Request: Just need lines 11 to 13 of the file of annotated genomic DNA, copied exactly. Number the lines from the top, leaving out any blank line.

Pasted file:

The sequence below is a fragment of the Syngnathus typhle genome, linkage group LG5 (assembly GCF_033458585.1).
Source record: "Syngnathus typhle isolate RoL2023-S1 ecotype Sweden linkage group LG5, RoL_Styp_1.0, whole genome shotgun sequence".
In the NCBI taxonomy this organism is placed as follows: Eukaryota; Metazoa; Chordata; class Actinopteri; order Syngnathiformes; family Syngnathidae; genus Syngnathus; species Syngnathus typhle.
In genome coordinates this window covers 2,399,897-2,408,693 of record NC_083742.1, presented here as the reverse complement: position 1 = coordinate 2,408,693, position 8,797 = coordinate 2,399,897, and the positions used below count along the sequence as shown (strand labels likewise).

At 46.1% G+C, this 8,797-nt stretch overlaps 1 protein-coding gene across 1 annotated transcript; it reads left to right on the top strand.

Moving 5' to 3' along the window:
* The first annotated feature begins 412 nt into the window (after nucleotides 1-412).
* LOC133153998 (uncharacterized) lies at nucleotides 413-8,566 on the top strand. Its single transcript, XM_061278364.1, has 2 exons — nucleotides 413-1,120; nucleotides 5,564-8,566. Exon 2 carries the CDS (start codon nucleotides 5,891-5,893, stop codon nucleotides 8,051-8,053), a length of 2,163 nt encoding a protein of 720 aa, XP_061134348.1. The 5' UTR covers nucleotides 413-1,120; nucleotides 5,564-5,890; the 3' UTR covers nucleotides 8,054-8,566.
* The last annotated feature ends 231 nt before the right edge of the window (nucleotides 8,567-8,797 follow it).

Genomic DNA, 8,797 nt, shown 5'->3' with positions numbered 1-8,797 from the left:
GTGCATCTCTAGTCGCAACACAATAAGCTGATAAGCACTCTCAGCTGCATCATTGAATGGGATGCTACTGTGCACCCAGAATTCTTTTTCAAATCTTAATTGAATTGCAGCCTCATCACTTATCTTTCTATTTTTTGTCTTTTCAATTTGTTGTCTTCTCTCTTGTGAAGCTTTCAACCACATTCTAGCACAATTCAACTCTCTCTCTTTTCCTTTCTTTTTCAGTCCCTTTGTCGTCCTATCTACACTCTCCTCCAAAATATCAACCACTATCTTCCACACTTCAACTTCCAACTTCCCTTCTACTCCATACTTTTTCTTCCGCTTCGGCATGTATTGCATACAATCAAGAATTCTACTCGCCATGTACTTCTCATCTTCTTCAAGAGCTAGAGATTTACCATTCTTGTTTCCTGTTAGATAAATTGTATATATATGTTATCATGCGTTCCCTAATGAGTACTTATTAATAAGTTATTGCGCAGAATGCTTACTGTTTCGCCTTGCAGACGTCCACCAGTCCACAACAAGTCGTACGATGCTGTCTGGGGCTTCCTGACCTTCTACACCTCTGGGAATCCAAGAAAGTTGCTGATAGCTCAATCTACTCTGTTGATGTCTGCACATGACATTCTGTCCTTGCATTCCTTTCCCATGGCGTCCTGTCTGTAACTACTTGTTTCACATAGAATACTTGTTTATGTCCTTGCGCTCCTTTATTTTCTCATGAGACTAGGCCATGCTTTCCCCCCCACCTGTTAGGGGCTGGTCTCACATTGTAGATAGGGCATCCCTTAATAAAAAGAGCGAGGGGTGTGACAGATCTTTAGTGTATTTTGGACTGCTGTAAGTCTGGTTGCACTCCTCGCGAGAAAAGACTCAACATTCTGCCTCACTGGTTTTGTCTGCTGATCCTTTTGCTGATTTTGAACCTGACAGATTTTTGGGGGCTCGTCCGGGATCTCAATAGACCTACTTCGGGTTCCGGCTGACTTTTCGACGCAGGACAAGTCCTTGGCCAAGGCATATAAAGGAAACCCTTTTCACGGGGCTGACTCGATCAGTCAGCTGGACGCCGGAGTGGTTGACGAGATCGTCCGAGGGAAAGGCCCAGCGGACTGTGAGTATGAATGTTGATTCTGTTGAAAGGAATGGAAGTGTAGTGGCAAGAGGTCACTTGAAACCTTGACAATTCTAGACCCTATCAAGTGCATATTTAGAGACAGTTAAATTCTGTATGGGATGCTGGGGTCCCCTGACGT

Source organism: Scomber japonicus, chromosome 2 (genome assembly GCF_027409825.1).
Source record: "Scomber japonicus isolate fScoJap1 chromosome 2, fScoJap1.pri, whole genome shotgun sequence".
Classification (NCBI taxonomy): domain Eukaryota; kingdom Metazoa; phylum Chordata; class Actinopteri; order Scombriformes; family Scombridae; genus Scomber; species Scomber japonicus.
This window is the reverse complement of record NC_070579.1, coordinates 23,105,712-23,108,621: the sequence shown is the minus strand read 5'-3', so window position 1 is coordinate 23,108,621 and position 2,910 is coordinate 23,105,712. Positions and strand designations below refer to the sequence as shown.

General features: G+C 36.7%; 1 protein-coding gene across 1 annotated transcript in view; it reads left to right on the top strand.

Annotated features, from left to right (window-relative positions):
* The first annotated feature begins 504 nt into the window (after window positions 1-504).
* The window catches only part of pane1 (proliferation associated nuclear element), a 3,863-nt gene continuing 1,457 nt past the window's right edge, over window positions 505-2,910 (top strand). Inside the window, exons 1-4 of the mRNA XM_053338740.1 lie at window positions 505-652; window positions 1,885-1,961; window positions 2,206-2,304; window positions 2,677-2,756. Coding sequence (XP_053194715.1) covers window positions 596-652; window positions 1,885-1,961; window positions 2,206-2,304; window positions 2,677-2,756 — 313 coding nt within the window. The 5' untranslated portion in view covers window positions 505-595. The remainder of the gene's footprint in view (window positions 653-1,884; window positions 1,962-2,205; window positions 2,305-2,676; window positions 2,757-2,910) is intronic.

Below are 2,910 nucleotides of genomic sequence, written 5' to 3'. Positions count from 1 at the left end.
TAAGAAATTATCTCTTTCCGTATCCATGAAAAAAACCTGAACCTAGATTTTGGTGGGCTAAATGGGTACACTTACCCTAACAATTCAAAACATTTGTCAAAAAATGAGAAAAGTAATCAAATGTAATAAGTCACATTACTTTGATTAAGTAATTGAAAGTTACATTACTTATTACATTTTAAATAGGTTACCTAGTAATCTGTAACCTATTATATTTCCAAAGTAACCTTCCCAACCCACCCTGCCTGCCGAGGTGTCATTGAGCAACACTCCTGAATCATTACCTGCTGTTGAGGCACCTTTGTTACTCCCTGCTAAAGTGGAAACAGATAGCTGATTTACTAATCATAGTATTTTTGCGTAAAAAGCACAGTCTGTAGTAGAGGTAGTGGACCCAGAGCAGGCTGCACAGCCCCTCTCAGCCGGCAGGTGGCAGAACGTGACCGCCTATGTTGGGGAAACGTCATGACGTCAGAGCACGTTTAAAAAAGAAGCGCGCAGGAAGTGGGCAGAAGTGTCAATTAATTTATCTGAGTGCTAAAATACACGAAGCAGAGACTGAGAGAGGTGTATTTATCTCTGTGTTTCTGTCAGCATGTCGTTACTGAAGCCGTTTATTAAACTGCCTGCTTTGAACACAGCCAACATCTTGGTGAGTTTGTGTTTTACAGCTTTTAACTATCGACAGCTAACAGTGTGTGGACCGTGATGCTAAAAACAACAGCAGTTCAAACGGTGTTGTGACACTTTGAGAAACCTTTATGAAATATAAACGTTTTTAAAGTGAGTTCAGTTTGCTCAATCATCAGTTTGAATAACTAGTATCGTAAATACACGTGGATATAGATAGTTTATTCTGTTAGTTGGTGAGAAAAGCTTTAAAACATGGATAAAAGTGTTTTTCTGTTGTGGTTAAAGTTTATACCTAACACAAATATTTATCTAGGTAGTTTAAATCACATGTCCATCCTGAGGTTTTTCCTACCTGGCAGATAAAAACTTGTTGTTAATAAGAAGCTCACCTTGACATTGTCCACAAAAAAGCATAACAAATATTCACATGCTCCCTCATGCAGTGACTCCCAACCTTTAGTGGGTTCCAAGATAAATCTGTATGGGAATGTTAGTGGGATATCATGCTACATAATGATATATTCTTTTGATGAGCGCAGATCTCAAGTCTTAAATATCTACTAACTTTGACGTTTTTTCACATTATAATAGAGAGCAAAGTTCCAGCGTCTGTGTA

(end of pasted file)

GTGCATCTCTAGTCGCAACACAATAAGCTGATAAGCACTCTCAGCTGCATCATTGAATGGGATGCTACTGTGCACCCAGAATTCTTTTTCAAATCTTAATTGAATTGCAGCCTCATCACTTATCTTTCTATTTTTTGTCTTTTCAATTTGTTGTCTTCTCTCTTGTGAAGCTTTCAACCACATTCTAGCACAATTCAACTCTCTCTCTTTTCCTTTCTTTTTCAGTCCCTTTGTCGTCCTATCTACACTCTCCTCCAAAATATCAACCACTATCTTCCACACTTCAACTTCCAACTTCCCTTCTACTCCATACTTTTTCTTCCGCTTCGGCATGTATTGCATACAATCAAGAATTCTACTCGCCATGTACTTCTCATCTTCTTCAAGAGCTAGAGATTTACCATTCTTGTTTCCTGTTAGATAAATTGTATATATATGTTATCATGCGTTCCCTAATGAGTACTTATTAATAAGTTATTGCGCAGAATGCTTACTGTTTCGCCTTGCAGACGTCCACCAGTCCACAACAAGTCGTACGATGCTGTCTGGGGCTTCCTGACCTTCTACACCTCTGGGAATCCAAGAAAGTTGCTGATAGCTCAATCTACTCTGTTGATGTCTGCACATGACATTCTGTCCTTGCATTCCTTTCCCATGGCGTCCTGTCTGTAACTACTTGTTTCACATAGAATACTTGTTTATGTCCTTGCGCTCCTTTATTTTCTCATGAGACTAGGCCATGCTTTCCCCCCCACCTGTTAGGGGCTGGTCTCACATTGTAGATAGGGCATCCCTTAATAAAAAGAGCGAGGGGTGTGACAGATCTTTAGTGTATTTTGGACTGCTGTAAGTCTGGTTGCACTCCTCGCGAGAAAAGACTCAACATTCTGCCTCACTGGTTTTGTCTGCTGATCCTTTTGCTGATTTTGAACCTGACAGATTTTTGGGGGCTCGTCCGGGATCTCAATAGACCTACTTCGGGTTCCGGCTGACTTTTCGACGCAGGACAAGTCCTTGGCCAAGGCATATAAAGGAAACCCTTTTCACGGGGCTGACTCGATCAGTCAGCTGGACGCCGGAGTGGTTGACGAGATCGTCCGAGGGAAAGGCCCAGCGGACTGTGAGTATGAATGTTGATTCTGTTGAAAGGAATGGAAGTGTAGTGGCAAGAGGTCACTTGAAACCTTGACAATTCTAGACCCTATCAAGTGCATATTTAGAGACAGTTAAATTCTGTATGGGATGCTGGGGTCCCCTGACGT

Source organism: Scomber japonicus, chromosome 2 (genome assembly GCF_027409825.1).
Source record: "Scomber japonicus isolate fScoJap1 chromosome 2, fScoJap1.pri, whole genome shotgun sequence".